It seems that Robin Padilla, one of the biggest action stars in the 1990s, is bent on bringing back the glory days of the action genre in Philippine cinema.
Action movies were at their peak in the past couple of decades, and at one point, Robin dominated this genre for some time.
Sa Ngalan Ng Ama, Ina, At Mga Anak, which is currently being screened in cinemas, is his attempt to re-introduce the action genre to the present generation.
Prior to this, Robin also appeared in the action flick 10,000 Hours, which bagged majority of awards in the 39th Metro Manila Film Festival.
Sa Ngalan ng Ama… seems to be the actor’s follow-up project in his advocacy to revive action movies.
However, it looks like Robin intended this film to have another shot at the action genre and re-establish his action superstar title.
Sa Ngalan ng Ama… is based on a true-to-life story, which is an effective way of catching viewers’ interest.
It tells the story of Ongkoy (played by Robin), the patriarchal and responsible leader of Kuratong Baleleng, the infamous anti-vigilante group that gained notoriety in Ozamiz City during the '70s.
Ongkoy is depicted as a righteous family man and is respected by ordinary folk in the region because he looks after their welfare, very much like Robin Hood, the legendary King of Thieves, who stole from the rich to help the poor.
It also depicts the dangerous lives of syndicates in the provinces; their need to protect their territory from other groups, who thirst for more power by subduing other syndicates and controling more territories in the area.
Apparently, the film also intends to show the other side of the Kuratong Baleleng group, which has gained a nasty reputation.
The film also centers on Ongkoy’s older children, raised and taught to look after each other and to stick together in good times and bad times.
The movie does not hide the fact that this project is literally a Padilla movie because the cast members consist mainly of the Padillas.
Mariel Rodriguez, Robin’s real-life wife, assumes the same role in the movie as Indah.
Robin’s nephews—Daniel Padilla (as Nato), RJ Padilla (as Ardun), and Matt Padilla (as Aldong)—play the sons of Ongkoy and Indah.
Robin’s daughter Kylie (Anna) and niece Bela (Damian) are also included in the movie, but their roles are not family members, for a change.
A nice surprise in the film is the special participation of well-known and respected names in showbiz, whose names do not appear in the poster.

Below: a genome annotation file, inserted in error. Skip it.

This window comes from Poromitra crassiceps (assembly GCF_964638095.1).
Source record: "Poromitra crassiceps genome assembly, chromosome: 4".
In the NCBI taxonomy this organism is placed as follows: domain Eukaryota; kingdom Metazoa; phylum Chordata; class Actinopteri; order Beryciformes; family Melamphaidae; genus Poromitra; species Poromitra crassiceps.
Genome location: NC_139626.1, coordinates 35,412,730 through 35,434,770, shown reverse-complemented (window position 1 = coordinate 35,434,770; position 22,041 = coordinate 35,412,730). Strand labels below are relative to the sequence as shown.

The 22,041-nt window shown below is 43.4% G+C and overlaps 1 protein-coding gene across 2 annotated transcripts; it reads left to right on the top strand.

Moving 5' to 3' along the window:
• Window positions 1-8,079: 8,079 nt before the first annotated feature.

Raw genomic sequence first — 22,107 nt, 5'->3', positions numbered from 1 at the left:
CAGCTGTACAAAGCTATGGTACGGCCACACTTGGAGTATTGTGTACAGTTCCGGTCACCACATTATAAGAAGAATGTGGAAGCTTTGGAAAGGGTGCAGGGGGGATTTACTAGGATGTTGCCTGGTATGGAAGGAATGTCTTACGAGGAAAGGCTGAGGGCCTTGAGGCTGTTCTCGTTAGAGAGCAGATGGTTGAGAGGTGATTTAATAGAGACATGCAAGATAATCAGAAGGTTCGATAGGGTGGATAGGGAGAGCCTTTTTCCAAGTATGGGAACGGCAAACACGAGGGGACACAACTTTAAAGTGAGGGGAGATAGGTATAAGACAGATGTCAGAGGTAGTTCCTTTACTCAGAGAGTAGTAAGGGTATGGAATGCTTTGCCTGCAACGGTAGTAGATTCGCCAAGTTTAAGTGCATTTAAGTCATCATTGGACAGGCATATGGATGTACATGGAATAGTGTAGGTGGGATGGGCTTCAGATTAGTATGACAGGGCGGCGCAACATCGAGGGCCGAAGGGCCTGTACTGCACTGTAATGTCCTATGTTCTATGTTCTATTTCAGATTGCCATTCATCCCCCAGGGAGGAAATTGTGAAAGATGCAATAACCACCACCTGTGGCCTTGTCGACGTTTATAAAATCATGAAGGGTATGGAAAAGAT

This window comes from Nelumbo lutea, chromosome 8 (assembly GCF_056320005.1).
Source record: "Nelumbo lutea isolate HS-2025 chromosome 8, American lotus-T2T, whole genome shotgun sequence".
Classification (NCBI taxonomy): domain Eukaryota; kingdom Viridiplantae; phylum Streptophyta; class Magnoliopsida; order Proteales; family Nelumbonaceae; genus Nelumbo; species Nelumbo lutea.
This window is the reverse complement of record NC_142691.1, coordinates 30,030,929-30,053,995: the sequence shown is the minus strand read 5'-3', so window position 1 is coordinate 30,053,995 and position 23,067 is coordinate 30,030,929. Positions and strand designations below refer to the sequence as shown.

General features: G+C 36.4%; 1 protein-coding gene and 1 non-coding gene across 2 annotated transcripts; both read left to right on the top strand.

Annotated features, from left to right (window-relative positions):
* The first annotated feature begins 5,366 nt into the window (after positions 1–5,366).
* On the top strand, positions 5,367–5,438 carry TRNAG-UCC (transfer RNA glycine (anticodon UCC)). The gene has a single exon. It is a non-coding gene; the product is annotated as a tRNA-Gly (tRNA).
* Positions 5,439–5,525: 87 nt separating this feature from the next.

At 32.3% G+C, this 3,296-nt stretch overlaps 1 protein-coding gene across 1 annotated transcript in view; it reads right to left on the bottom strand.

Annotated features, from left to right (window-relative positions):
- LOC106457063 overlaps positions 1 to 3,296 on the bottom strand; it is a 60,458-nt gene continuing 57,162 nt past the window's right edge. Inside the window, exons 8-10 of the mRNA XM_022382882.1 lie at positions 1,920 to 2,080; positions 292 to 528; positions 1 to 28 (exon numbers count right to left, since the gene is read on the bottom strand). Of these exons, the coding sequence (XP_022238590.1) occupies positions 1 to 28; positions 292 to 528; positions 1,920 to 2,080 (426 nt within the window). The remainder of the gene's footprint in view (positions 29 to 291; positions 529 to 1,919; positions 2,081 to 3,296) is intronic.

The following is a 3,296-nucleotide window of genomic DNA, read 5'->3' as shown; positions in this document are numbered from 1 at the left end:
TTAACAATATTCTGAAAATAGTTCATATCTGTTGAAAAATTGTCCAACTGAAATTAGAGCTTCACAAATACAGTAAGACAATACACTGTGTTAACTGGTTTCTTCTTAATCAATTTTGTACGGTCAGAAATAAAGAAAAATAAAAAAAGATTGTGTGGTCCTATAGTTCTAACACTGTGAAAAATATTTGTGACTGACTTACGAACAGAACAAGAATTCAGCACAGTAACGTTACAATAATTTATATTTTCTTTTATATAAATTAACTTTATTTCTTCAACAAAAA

They include Christopher de Leon, Dina Bonnevie, and Rommel Padilla, as well as Aljur Abrenica, among others.
PORTRAYALS. Expect to see signature Robin Padilla poses that look too theatrical at times.
The actor assumes a Robin Hood-like character; a seemingly chauvinistic guy who fights for the poor and has unquestionable love for his family.
In his fight scenes and action sequences, Robin's character seems invincible and can deflect bullets from every direction. The way the scenes were shot, it gives the impression that they were made to show and prove that Robin still has what it takes to be an action star.
Mariel takes on a more serious role, which is contrary to her real bubbly personality.
Her role as a mom to many kids, including three fully grown young men, is not that convincing because she looks too young. For an action film, Mariel's character is all glammed up since she seems to glow in her scenes.
Daniel Padilla, who is no doubt the most popular celebrity in the Padilla clan, is apparently one of the movie’s selling factors.
Although he has more scenes compared to the rest, his character is given equal weight as those of his siblings in the movie.
The two girls, Kylie and Bela, have less scenes in the movie, but they were still able to leave a mark, especially Kylie who showed her depth as an actress.
Considering that she has fewer scenes in the film, Kylie still succeeds in delivering a moving performance as a fighter. This girl can act.
This biopic about the controversial Kuratong Baleleng group is interesting because it shows the human side of these people, contrary to portrayals often depicted in the media.
Sa Ngalan Ng Ama, Ina, At Mga Anak, directed by Jon Villarin, shows that Robin still has what it takes to be an action star. The filmmakers deserve credit for offering moviegoers an action movie with substance.